History of Manchester United 1902-1931
It seemed like a good idea at the time - a dog in exchange for a football club. It was Mr J H Davies who saw the man about a dog - a St.Bernard belonging to Harry Stafford, the United captain at the time.
Mr Davies was a self-made man with an eye for investment. Newton Heath's creditors had foreclosed, and the contractors who had made the alterations needed at the club's Clayton ground had taken steps towards bankrupting the company. At a meeting of shareholders early in 1902 the presiding officer explained that the FA had agreed to the re-forming of the club. One of the four men who had put £500 towards the deficit of the £2,670 was Mr Davies. Harry Stafford had a tenuous link with Mr Davies through the medium of beer - Stafford was later to become licensee of the Imperial Hotel in Piccadilly, and Mr Davies had been chairman of the Manchester Brewery - and had made overtures to Davies in 19 01, trying to convince him that with adequate investment the club could be turned around. Legend has it that one day at a fund raising bazaar, Mr Davies and his daughter Elsie met Harry Stafford walking his dog, who had run loose. Elsie wanted to keep the dog and after some conversation Mr Davies and Stafford agreed that if Davies took the club over he could keep the dog for his daughter. £3000 was put down for players alone, and money was given to the club as loans, which were to be paid back when they could. By 28th April 1902, Newton Heath had been changed to the name of Manchester United, the Lancashire FA giving formal permission for the name change a month later.
In 1903 J Ernest Mangnall was appointed as manager. He signed Charlie Roberts a year later, who was to form part of the famous half back triumvirate of Duckworth, Roberts and Bell. At the end of the 1903/4 season United were on the verge of promotion to Division One, finishing third in the league. Two years later, in 1906, United were runners-up to Bristol City and promoted to the top flight, prompting a salary rise for the manager of £1 per week.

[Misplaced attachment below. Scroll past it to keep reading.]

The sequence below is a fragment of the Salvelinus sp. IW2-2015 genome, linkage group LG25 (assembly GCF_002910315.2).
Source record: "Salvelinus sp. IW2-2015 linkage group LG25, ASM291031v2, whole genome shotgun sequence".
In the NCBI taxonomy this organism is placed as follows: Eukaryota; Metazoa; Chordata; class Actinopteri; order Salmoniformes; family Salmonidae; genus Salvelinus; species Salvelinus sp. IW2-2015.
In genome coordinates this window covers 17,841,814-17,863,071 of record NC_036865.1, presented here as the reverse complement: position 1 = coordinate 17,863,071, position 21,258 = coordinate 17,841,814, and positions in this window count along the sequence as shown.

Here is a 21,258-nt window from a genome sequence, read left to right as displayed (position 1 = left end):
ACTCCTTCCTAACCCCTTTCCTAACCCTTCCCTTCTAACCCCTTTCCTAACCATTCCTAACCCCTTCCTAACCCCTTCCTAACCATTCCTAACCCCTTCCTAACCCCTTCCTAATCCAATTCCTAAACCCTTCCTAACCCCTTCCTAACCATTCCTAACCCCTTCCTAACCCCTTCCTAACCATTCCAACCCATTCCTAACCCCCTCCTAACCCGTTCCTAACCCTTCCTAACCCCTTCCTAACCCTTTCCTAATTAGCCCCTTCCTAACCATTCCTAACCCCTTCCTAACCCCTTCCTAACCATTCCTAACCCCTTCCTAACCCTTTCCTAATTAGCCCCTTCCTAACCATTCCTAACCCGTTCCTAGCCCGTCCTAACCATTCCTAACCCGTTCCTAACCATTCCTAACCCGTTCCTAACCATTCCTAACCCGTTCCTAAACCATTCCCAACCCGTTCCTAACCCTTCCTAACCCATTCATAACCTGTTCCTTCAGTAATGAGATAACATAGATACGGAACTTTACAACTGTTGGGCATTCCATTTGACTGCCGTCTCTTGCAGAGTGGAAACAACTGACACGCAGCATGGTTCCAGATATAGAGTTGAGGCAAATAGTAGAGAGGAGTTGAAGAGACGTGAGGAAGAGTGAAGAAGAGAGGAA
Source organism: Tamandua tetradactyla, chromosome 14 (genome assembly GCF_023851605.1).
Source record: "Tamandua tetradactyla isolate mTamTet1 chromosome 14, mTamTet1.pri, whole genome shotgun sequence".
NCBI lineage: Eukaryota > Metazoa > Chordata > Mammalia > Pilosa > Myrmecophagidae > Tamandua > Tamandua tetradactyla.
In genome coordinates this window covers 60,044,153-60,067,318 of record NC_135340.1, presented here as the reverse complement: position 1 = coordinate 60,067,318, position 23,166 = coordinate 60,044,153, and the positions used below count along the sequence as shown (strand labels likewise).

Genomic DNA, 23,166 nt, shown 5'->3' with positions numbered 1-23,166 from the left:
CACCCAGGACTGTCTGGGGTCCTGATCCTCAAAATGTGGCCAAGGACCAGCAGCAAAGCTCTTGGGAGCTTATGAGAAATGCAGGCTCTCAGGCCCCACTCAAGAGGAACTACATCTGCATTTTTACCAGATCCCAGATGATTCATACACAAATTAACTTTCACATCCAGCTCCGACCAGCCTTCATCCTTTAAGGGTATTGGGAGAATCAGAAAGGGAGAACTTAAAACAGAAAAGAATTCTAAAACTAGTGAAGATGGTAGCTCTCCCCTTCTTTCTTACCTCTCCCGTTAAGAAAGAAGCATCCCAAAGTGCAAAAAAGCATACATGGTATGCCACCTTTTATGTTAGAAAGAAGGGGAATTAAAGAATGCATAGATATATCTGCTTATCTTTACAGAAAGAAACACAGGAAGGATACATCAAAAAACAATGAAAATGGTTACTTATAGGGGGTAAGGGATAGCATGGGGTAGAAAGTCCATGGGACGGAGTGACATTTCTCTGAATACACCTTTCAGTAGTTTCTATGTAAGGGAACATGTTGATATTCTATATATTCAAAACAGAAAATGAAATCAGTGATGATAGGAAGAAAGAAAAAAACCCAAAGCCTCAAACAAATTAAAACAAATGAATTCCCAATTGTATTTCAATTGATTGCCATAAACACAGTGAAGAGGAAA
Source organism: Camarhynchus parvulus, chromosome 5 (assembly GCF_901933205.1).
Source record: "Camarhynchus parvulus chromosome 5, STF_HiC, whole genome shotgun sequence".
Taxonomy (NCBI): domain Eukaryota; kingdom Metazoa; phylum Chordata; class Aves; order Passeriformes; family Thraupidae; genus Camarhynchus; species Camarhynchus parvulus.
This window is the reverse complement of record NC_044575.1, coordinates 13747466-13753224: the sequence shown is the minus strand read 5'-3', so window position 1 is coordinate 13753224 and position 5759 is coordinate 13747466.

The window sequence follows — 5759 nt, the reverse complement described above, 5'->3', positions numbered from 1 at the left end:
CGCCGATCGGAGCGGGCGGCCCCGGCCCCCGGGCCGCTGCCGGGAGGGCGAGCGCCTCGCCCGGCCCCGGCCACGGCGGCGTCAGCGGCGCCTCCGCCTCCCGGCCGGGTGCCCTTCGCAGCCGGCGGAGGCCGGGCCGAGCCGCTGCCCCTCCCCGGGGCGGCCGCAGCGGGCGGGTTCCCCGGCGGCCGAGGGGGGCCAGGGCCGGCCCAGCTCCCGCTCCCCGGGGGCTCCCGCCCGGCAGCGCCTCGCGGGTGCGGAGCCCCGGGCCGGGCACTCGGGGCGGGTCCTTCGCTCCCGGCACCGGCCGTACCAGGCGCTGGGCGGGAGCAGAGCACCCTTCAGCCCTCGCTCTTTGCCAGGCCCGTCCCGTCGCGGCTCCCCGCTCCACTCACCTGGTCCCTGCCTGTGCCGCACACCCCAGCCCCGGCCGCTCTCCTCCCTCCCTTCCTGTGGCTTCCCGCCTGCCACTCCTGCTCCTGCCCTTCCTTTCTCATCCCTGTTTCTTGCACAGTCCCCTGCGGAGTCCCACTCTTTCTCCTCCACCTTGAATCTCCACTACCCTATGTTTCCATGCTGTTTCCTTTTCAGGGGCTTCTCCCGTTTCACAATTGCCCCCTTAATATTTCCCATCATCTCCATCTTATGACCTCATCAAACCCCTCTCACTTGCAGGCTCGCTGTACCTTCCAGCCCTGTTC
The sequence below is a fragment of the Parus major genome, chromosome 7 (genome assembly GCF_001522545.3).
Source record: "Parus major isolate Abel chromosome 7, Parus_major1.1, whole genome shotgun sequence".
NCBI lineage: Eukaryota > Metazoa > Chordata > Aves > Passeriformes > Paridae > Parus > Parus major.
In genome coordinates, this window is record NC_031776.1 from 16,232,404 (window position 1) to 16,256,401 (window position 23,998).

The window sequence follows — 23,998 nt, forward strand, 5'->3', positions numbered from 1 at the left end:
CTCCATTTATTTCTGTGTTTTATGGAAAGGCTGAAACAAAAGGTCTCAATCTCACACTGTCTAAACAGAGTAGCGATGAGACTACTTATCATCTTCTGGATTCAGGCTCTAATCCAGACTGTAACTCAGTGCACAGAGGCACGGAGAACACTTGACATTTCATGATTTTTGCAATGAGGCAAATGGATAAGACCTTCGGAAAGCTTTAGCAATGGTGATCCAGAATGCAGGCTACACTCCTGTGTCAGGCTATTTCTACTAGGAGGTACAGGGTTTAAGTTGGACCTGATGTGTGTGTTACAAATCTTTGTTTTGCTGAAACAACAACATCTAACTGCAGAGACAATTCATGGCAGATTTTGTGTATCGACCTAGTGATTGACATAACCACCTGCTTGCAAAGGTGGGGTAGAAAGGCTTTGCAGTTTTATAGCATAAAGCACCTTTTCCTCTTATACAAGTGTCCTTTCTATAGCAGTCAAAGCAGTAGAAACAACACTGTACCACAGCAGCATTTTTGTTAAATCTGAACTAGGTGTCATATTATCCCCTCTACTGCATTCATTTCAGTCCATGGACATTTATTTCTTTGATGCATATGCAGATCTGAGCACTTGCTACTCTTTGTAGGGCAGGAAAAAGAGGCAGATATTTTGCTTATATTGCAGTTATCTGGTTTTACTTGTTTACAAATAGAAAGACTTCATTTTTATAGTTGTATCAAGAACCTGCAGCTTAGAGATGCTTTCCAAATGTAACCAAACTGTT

The signing of Billy Meredith on 1 January 1907, after he had served a suspension, along with three other Manchester City players proved of major importance for Mangnall and United. At the end of the 1907/8 season United were top of the league, winning Division One for the first time. A second championship followed in 1911. But 1907 was important for another reason, Louis Rocca becoming a scout that year, a man who would have a part to play when United once again ran into financial difficulties and the spectre of bankruptcy threatened again in 1931.
The Meredith-led team continued to show promise. They toured central and eastern Europe in the summer of 1908, playing in front of the biggest crowd ever seen in Hungary when they defeated Ferenczvarsi (or Ferenevaro Si Torna Klub) 7-0 in Budapest. The following year United played Bristol City in their first ever FA Cup Final, winning the 1909 cup 1-0. That FA Cup returned to Manchester for the first and last time. To remember the historic win, a replica of the cup was commissioned and made. The FA took exception to this and at an FA Committee meeting in 1910 a resolution was passed to the effect that the FA Cup has been duplicated without their consent and a newly designed cup was to be made, the design registered.